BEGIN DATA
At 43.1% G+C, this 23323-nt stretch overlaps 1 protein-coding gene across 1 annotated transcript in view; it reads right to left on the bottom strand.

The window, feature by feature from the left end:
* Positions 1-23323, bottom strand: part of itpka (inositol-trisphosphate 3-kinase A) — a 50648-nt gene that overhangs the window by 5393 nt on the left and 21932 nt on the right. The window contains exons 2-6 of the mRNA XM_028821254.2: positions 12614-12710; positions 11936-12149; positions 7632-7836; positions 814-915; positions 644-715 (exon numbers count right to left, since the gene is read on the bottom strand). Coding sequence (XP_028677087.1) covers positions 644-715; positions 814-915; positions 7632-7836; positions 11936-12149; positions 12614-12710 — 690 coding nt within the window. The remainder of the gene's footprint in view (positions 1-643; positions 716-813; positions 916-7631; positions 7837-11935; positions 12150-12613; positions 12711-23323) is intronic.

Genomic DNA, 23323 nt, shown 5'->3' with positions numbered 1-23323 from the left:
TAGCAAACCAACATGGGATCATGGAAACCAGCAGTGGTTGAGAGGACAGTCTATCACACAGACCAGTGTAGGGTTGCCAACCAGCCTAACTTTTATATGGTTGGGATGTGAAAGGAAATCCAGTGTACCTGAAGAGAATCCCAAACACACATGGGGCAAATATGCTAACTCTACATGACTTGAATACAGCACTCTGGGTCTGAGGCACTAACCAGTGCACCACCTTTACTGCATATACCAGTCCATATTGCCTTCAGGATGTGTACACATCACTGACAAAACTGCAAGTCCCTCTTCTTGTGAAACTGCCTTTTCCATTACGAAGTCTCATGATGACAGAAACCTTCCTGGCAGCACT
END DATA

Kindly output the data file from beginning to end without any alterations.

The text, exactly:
At 43.1% G+C, this 23323-nt stretch overlaps 1 protein-coding gene across 1 annotated transcript in view; it reads right to left on the bottom strand.

The window, feature by feature from the left end:
* Positions 1-23323, bottom strand: part of itpka (inositol-trisphosphate 3-kinase A) — a 50648-nt gene that overhangs the window by 5393 nt on the left and 21932 nt on the right. The window contains exons 2-6 of the mRNA XM_028821254.2: positions 12614-12710; positions 11936-12149; positions 7632-7836; positions 814-915; positions 644-715 (exon numbers count right to left, since the gene is read on the bottom strand). Coding sequence (XP_028677087.1) covers positions 644-715; positions 814-915; positions 7632-7836; positions 11936-12149; positions 12614-12710 — 690 coding nt within the window. The remainder of the gene's footprint in view (positions 1-643; positions 716-813; positions 916-7631; positions 7837-11935; positions 12150-12613; positions 12711-23323) is intronic.

Genomic DNA, 23323 nt, shown 5'->3' with positions numbered 1-23323 from the left:
TAGCAAACCAACATGGGATCATGGAAACCAGCAGTGGTTGAGAGGACAGTCTATCACACAGACCAGTGTAGGGTTGCCAACCAGCCTAACTTTTATATGGTTGGGATGTGAAAGGAAATCCAGTGTACCTGAAGAGAATCCCAAACACACATGGGGCAAATATGCTAACTCTACATGACTTGAATACAGCACTCTGGGTCTGAGGCACTAACCAGTGCACCACCTTTACTGCATATACCAGTCCATATTGCCTTCAGGATGTGTACACATCACTGACAAAACTGCAAGTCCCTCTTCTTGTGAAACTGCCTTTTCCATTACGAAGTCTCATGATGACAGAAACCTTCCTGGCAGCACT